It has been some time since we released the Apex Interactive Debugger. The feedback we’ve gotten on the tool has been largely positive! We want more of you to use the tool and have this positive experience, but not enough of you have had the opportunity. We are aiming to change that by giving this away to as many of you as we can.
If you are a customer with an Unlimited Edition org, you now have one session for the Apex debugger, for free, included with your org.
Some of you are now saying some (or all) of the following:
- “Wait, why not me?”
- “But I already had one, what now?”
- “Salesforce DX rules! What about scratch orgs?”
- “Great. How does this help ISVs?”
Allow me to address each of these.
To the people saying “YESSSSSSSS!”
I say “WooHoo! <high-five emoji>” That should pretty much cover this topic.
To the people saying, “wait, why not me?”
Let’s rewind. If you recall from my initial blog post on the debugger, we have some physical limitations to work around in providing the debugger. Specifically, each transaction holds on to a database connection until it’s completed, which effectively reduces the capacity of the pod. Too many connections held by debuggers means too little capacity, and one of the key rules we agreed to follow is that we would not impact non-debugging operations anywhere.
Due to the limited capacity, we wanted to ensure that debugging was being done primarily for your application development on the platform. We didn’t want people kicking the tires to crowd out mainline work; to ensure this, we put a pricetag on the debugger. That has done the intended job of upholding our agreement with our friends in operations. It has done so by limiting access too much. We’re working on changing that.
We now have a decent track record to look at in terms of debugger use. Before releasing this feature into the wild, we only had conjecture and mathematical modeling. We have also added a whole lot of new sandbox pods! Adding history of use – and thirty new sandbox pods – to the equation gives us the ability to reevaluate our scenarios. This has given us confidence that adding several thousand orgs to the mix would not cause us to go against our promise to stay out of the way.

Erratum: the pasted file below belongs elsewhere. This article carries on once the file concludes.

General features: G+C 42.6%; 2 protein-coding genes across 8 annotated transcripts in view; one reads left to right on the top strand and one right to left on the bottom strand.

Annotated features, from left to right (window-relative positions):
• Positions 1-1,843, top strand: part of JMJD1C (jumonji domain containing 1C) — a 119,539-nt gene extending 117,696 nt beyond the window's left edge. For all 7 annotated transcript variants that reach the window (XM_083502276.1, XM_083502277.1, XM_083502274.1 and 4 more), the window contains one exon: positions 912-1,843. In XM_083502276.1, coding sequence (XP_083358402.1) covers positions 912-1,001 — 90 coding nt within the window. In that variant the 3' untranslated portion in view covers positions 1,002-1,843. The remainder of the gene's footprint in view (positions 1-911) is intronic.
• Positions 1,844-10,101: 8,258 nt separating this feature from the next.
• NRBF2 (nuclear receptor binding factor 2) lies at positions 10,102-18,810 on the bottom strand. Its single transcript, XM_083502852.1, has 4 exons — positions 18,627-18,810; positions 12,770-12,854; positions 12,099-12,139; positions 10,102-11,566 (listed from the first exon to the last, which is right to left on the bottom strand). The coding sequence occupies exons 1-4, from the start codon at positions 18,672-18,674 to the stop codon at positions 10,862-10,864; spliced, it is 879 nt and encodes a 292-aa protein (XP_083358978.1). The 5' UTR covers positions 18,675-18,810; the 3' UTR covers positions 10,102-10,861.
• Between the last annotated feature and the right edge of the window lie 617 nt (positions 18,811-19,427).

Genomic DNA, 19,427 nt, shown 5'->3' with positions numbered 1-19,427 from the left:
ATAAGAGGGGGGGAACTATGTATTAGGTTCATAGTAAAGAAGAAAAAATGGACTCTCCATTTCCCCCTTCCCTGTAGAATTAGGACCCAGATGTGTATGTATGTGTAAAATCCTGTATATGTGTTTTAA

We could not, however, calculate confidence that we could open this up to all developers.
Our goal still is to get this in everyone’s hands. Opening this up to the larger pool of Unlimited Edition orgs will give us even more data; that will allow us to recalculate the scenarios again. At that point, we hope we will be able to make this accessible to you, wherever you are. (I assume that, if you are still reading, you’re a legitimate developer on our platform!)
To the people saying, “but I already had one, what now?”
You just received an extra debugger session! You will get the one included in the Unlimited Edition license entitlement, which will be added to the one you had purchased. WooHoo! <high-five emoji> <disco dancer emoji>
To the people saying, “Salesforce DX rules! What about scratch orgs?”
Soon; very soon. Scratch orgs run on our sandbox hardware, so they’ll be debuggable. They are parented to the org that created them, so they’ll draw from the same pool of available sessions that sandboxes parented to that org draw from. In other words, they’ll be treated like a dev sandbox.
There is some work to do to make scratch org debugging a reality. We need to port the debugging functionality from Plug-in Classic to the new Force.com IDE. We need to do some server-side work to recognize scratch orgs like we do sandboxes. There’s some additional work around making sure you have all the source code locally, or dealing with it if you don’t. Once that is done, scratch orgs should be debuggable like sandbox orgs. (SAFE HARBOR WIZARD APPEARS AND SUMMONS THE FORWARD-LOOKING STATEMENT HOLOGRAM) Our current goal is to get this ready by the time Salesforce DX is generally available. Launching Salesforce DX is a huge project, so it’s possible that scratch org debugger doesn’t happen exactly then, but that is our current plan.
To the people saying, “Great. How does this help ISVs?”
Scratch orgs will replace the use of DE orgs in the ISV development lifecycle, which will give you the ability to use the debugger in your development environment. Developer Editions run on production pods, but our debugger does not. Because scratch orgs run on sandbox hardware, this will allow you to run the debugger in your scratch org development environments. This is getting us closer to our goal of making the debugger available to you, wherever you are.
We want you all to be able to efficiently write code that powers amazing applications built on our platform. The Apex Interactive Debugger is a tool that will make you more efficient as you author and maintain your code. We would like to provide this tool to everyone for free, and, if it ever becomes safe to do so, we’ll do it! For now, we’re providing the debugger tool to more people, and it’s still available for purchase for teams that want it.
About the author
Josh Kaplan is a product manager on the Salesforce programmatic platform. He knows many things about programmatic things, and about many other things, too.